Travel Kit

A long road trip in any country requires you to pack a lot of functions in a few small items. This is what we packed or bought along the way.


Nikon D5000 SLR

Nikon D5000 SLR

Ash took his Nikon D5000. He bought a Nikon 18-200mm f/3.5-5.6 G ED-IF AF-S VR DX Zoom-Nikkor Lens From Ted’s Camera Store for AU$1149.95 to replace the two lenses that came with the camera kit. This is ideal for travelling and a lot lighter than carrying a camera with two lenses. Most of the photos on this site were taken with this camera.

SD Card

Ash’s camera had a 4 GB card and it took just over 1600 pictures at default settings. Almost none of our pictures end up poster-sized and barely a handful end up postcard-sized, so the default settings give images that would need about 8 monitors to view without reducing to fit Ash’s 24-inch monitor. The 4 GB card was filled up on the last day. Unfortunately, Ash didn’t investigate earlier why the shutter wouldn’t click, else he would have had some more desired shots. In hindsight, at least an 8 GB SD card (which we have, but forgot that it was in another camera at home) would have been better.

Only you know your photo-shooting style. Some people are happy to shoot ten versions of every shots; some even more. They probably carry enough high-speed SD cards to suit their needs (cheap SD cards are often slow, that is, you have to wait a second or two longer while the image is written to the card).


Olympus 5010

Lesley borrowed an Olympus Stylus 5010 14 MP Digital Camera with 5x Wide Angle Dual Image Stabilized Zoom and 2.7-inch LCD (Pink).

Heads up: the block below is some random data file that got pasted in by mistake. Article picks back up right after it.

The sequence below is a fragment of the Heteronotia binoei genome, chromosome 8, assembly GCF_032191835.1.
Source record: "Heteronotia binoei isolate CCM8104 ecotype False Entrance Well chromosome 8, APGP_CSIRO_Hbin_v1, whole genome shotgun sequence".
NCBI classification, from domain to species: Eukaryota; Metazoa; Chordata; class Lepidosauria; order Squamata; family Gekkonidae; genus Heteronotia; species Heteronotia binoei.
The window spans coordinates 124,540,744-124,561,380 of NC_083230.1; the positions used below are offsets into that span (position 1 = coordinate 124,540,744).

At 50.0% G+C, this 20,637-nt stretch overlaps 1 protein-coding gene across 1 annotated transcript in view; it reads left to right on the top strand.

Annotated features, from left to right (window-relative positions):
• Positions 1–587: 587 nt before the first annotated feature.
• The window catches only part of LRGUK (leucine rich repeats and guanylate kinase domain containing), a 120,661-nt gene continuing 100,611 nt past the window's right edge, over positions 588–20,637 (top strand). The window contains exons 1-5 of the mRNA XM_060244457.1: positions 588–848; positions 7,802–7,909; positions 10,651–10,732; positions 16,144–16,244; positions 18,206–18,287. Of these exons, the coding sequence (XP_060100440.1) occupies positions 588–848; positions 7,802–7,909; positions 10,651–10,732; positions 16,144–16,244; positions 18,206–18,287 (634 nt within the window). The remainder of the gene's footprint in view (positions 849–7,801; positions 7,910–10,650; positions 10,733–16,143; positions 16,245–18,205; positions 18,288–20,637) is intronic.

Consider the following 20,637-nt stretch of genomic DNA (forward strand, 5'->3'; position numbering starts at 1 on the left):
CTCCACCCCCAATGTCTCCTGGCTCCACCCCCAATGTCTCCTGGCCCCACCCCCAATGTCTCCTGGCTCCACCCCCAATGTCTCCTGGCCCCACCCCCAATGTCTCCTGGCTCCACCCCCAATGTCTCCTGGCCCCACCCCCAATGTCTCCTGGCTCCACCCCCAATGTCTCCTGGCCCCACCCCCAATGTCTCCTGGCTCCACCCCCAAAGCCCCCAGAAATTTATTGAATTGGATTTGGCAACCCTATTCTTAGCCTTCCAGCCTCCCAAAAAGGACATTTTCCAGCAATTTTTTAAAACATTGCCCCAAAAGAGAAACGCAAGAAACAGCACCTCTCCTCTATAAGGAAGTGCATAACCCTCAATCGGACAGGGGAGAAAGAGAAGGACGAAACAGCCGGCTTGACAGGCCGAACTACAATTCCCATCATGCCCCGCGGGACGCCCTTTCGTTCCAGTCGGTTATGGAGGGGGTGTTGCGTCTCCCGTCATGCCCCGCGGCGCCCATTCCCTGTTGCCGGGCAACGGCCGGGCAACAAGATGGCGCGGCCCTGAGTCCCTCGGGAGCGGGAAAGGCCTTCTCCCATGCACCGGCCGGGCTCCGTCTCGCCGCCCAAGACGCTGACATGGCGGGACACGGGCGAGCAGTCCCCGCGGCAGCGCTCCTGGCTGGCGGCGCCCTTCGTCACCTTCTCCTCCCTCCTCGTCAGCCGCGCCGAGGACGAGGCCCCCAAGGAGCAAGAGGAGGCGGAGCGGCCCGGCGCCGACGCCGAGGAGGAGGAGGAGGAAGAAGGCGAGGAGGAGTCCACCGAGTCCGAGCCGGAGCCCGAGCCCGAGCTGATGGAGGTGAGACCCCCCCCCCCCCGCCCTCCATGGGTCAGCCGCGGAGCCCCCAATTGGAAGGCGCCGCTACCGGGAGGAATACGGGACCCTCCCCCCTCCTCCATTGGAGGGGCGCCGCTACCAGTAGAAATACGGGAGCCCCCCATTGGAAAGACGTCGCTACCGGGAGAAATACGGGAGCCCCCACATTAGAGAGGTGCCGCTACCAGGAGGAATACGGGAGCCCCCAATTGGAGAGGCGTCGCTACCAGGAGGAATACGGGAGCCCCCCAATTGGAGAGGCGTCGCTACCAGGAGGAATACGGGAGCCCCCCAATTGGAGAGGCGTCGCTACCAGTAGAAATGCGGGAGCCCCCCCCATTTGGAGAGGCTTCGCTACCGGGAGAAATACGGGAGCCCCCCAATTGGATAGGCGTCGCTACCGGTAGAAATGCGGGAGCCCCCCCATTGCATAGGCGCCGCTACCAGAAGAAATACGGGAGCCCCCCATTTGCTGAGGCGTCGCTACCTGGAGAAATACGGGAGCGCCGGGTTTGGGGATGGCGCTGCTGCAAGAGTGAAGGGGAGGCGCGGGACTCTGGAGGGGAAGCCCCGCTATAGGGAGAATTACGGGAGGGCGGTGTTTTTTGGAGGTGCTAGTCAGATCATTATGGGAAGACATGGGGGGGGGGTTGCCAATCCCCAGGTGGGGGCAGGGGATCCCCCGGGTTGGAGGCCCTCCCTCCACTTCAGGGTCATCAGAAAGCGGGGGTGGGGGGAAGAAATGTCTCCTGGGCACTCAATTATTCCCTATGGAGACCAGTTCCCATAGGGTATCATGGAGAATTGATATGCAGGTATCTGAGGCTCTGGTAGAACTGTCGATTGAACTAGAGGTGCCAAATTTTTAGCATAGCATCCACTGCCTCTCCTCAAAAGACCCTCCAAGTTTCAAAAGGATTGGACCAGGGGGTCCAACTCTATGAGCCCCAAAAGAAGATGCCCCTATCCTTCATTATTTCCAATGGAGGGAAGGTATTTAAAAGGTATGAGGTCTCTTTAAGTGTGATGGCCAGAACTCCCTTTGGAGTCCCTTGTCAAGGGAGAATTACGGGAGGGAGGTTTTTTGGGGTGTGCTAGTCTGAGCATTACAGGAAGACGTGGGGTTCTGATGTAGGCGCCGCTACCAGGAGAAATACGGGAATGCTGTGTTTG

GST Refund

Ash got a refund of the 10% GST on the lens at Melbourne airport before we left Australia (30 minutes wait in the queue owing to the holiday rush), but he had to declare this item when we returned as the personal tax-free allowance is AU$900. The item must be purchased within a month of departure.

Travel Insurance

We had dropped RACV Insurance for our cars and home policies when we found AAMI to be much cheaper, but still have Roadside Assistance. Therefore, we got the cheapest travel insurance from RACV – AU$212.50 for the 3-week duration for two adults and one dependent.


It’s fine if you want to roam in NZ with your international number, particularly if a company is paying for your calls, but you’ll find it convenient to get a local number so that your local contacts can call you without having to make an international call. The rest of us need to find a cheap way to make phone calls.

Which telco?

Telecom NZ is the best choice, we were told by numerous forum discussions such as this one on Whirlpool, if you are travelling beyond the larger centres. Australians, note that Telstra NZ is merely an MVNO of Vodafone, so it doesn’t give you as good a coverage in NZ as you get from Telstra in Oz.

We tried to order a Telecom XT SIM for NZ$29.95 online and gave our NZ address for delivery but the form had a problem and kept asking for a local mobile number, which we didn’t have. It would not accept a NZ landline number even though the form allowed you to enter one.

You get $10 credit when you buy the SIM. You cannot buy one at the airport, (unless you want Vodafone), so we bought ours on Boxing Day at the Sylvia Park shopping mall. Once you buy it, use it to make at least one call and four days later you can register it by¬† dialling *123 and you get an extra $10 credit. We didn’t have to wait – we did this an hour later and got the extra credit.

Data plan

For 3G phones like our iPhones, Telecom XT is the best option. After you get a local SIM, dial *333 and a monthly prepaid plan for $29.95, which gives you 500 MB. This is better than a casual plan. Note that this paragraph mentions what the forum discussions recommended, but we did something else.